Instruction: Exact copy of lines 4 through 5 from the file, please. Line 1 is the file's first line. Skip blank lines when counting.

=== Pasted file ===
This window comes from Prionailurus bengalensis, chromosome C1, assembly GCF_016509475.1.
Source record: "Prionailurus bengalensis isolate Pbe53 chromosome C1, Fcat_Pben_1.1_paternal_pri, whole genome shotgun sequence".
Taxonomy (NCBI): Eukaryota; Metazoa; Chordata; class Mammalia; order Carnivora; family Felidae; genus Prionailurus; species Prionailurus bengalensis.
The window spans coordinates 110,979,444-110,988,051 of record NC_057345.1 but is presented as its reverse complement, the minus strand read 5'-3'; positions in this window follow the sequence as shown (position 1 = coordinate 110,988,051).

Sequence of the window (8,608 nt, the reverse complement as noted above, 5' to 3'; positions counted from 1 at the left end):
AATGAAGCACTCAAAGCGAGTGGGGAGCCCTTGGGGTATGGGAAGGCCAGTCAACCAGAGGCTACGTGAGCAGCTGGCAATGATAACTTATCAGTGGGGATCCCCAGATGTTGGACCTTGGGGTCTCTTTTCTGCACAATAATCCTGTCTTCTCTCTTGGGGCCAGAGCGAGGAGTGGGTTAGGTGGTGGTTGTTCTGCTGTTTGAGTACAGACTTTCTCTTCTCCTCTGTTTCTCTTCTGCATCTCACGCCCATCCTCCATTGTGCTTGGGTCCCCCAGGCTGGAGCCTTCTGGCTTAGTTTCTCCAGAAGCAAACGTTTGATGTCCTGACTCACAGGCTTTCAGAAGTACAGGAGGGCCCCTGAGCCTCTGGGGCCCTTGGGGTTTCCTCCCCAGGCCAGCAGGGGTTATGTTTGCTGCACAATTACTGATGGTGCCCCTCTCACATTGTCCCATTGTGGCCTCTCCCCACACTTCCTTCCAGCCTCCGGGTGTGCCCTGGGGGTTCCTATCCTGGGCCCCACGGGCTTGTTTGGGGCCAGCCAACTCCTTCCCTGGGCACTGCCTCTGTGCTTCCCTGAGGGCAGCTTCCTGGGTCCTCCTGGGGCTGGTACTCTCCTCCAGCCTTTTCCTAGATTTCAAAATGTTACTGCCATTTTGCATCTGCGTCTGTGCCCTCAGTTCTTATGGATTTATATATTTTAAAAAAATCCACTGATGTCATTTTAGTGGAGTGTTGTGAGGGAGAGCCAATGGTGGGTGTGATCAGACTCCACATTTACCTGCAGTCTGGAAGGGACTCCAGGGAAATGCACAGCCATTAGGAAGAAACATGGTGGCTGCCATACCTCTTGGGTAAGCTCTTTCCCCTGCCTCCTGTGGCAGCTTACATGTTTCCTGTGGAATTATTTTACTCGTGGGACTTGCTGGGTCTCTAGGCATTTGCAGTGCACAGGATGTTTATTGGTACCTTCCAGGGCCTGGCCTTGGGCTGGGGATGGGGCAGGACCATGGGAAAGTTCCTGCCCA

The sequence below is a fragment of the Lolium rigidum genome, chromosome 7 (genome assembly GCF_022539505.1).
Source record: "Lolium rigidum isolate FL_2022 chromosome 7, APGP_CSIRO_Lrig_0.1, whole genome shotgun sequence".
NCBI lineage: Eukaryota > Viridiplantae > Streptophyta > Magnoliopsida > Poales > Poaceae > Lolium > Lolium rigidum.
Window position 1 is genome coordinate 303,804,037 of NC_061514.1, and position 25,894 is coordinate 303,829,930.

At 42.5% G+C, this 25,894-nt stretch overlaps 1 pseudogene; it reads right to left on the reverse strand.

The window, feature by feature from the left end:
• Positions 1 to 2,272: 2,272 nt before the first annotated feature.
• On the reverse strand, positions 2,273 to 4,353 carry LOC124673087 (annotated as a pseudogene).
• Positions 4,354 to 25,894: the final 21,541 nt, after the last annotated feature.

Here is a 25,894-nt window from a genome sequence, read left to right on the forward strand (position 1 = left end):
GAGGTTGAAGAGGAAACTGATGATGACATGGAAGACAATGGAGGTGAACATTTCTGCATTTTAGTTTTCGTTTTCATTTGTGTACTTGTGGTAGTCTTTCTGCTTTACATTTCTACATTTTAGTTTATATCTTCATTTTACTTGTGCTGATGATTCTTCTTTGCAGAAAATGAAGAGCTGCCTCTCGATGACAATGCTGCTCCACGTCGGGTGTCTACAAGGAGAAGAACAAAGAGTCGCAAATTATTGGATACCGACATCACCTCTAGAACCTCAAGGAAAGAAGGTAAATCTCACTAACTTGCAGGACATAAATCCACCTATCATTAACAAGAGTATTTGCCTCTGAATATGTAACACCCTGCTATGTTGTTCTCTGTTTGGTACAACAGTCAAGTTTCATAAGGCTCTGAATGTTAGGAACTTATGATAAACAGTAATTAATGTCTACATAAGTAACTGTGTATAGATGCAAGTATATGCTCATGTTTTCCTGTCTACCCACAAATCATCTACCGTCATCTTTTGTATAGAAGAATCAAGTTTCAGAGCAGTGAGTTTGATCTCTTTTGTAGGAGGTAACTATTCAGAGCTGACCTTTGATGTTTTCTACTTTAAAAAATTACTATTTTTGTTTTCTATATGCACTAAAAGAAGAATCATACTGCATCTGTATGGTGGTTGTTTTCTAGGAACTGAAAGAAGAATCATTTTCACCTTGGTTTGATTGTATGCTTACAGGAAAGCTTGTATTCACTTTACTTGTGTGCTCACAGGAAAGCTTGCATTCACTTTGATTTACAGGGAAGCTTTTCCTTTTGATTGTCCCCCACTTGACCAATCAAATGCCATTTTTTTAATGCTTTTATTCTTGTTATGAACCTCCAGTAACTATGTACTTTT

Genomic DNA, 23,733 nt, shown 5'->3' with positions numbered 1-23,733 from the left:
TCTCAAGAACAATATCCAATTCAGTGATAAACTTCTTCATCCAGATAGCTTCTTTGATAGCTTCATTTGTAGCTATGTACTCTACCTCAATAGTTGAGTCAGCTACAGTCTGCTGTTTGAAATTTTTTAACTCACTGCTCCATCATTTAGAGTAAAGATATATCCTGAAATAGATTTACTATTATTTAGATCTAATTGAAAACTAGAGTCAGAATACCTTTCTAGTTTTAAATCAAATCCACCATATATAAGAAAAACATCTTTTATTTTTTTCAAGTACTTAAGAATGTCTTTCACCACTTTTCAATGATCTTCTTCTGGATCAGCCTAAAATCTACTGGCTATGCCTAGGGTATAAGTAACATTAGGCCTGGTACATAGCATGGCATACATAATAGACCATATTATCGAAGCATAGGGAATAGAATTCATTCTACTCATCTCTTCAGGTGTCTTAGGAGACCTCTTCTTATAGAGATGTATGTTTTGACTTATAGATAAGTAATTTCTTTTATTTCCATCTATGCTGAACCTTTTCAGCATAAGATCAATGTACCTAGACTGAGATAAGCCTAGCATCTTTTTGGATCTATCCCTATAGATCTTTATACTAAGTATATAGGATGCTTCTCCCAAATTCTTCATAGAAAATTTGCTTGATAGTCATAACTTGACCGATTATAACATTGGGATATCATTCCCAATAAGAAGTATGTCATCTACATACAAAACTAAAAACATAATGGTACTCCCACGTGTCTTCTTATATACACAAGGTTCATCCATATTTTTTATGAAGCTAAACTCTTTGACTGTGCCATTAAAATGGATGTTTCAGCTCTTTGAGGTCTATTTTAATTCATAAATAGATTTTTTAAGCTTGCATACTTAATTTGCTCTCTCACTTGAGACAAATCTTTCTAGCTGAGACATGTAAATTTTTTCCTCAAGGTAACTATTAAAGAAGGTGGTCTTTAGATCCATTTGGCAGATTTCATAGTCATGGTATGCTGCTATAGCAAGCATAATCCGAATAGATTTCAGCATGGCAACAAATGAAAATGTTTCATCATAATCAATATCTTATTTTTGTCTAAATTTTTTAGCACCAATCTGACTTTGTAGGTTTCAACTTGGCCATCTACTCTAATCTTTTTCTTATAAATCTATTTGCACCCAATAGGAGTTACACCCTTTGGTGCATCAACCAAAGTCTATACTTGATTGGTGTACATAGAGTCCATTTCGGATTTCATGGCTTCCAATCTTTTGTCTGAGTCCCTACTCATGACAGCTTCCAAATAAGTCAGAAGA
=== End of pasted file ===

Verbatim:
The window spans coordinates 110,979,444-110,988,051 of record NC_057345.1 but is presented as its reverse complement, the minus strand read 5'-3'; positions in this window follow the sequence as shown (position 1 = coordinate 110,988,051).

Sequence of the window (8,608 nt, the reverse complement as noted above, 5' to 3'; positions counted from 1 at the left end):